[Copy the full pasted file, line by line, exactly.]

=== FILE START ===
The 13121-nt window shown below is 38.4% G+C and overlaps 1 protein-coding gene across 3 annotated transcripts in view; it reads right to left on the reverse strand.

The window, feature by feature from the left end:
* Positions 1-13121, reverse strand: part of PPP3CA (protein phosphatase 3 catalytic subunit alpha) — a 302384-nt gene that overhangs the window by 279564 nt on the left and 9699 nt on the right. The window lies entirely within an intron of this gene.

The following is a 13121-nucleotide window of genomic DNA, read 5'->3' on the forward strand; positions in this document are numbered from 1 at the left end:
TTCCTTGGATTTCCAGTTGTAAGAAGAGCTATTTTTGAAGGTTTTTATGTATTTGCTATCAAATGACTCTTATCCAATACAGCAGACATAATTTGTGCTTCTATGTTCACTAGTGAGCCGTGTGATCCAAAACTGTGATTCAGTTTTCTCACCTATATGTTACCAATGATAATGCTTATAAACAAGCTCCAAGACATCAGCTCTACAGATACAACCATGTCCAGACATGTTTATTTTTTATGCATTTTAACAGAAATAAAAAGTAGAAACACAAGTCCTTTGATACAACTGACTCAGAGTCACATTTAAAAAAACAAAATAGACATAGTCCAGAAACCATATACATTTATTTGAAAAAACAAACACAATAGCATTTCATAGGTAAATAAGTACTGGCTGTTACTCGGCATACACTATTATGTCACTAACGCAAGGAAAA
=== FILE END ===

The 13121-nt window shown below is 38.4% G+C and overlaps 1 protein-coding gene across 3 annotated transcripts in view; it reads right to left on the reverse strand.

The window, feature by feature from the left end:
* Positions 1-13121, reverse strand: part of PPP3CA (protein phosphatase 3 catalytic subunit alpha) — a 302384-nt gene that overhangs the window by 279564 nt on the left and 9699 nt on the right. The window lies entirely within an intron of this gene.

The following is a 13121-nucleotide window of genomic DNA, read 5'->3' on the forward strand; positions in this document are numbered from 1 at the left end:
TTCCTTGGATTTCCAGTTGTAAGAAGAGCTATTTTTGAAGGTTTTTATGTATTTGCTATCAAATGACTCTTATCCAATACAGCAGACATAATTTGTGCTTCTATGTTCACTAGTGAGCCGTGTGATCCAAAACTGTGATTCAGTTTTCTCACCTATATGTTACCAATGATAATGCTTATAAACAAGCTCCAAGACATCAGCTCTACAGATACAACCATGTCCAGACATGTTTATTTTTTATGCATTTTAACAGAAATAAAAAGTAGAAACACAAGTCCTTTGATACAACTGACTCAGAGTCACATTTAAAAAAACAAAATAGACATAGTCCAGAAACCATATACATTTATTTGAAAAAACAAACACAATAGCATTTCATAGGTAAATAAGTACTGGCTGTTACTCGGCATACACTATTATGTCACTAACGCAAGGAAAA